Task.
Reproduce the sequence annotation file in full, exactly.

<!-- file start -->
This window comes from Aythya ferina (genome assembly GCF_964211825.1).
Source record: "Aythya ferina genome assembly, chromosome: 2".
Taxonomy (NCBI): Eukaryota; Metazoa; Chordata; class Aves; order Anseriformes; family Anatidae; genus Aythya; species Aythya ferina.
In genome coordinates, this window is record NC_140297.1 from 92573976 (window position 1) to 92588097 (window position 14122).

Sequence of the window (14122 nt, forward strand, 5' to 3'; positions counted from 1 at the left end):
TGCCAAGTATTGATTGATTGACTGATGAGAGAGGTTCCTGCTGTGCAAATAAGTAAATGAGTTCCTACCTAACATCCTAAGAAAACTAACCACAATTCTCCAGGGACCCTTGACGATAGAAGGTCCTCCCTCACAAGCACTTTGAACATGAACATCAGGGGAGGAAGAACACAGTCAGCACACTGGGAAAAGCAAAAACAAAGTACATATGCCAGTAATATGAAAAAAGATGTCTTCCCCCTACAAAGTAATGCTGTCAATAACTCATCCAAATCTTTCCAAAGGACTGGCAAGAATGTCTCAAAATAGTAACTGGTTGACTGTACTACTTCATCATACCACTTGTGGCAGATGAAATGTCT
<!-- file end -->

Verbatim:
This window comes from Aythya ferina (genome assembly GCF_964211825.1).
Source record: "Aythya ferina genome assembly, chromosome: 2".
Taxonomy (NCBI): Eukaryota; Metazoa; Chordata; class Aves; order Anseriformes; family Anatidae; genus Aythya; species Aythya ferina.
In genome coordinates, this window is record NC_140297.1 from 92573976 (window position 1) to 92588097 (window position 14122).

Sequence of the window (14122 nt, forward strand, 5' to 3'; positions counted from 1 at the left end):
TGCCAAGTATTGATTGATTGACTGATGAGAGAGGTTCCTGCTGTGCAAATAAGTAAATGAGTTCCTACCTAACATCCTAAGAAAACTAACCACAATTCTCCAGGGACCCTTGACGATAGAAGGTCCTCCCTCACAAGCACTTTGAACATGAACATCAGGGGAGGAAGAACACAGTCAGCACACTGGGAAAAGCAAAAACAAAGTACATATGCCAGTAATATGAAAAAAGATGTCTTCCCCCTACAAAGTAATGCTGTCAATAACTCATCCAAATCTTTCCAAAGGACTGGCAAGAATGTCTCAAAATAGTAACTGGTTGACTGTACTACTTCATCATACCACTTGTGGCAGATGAAATGTCT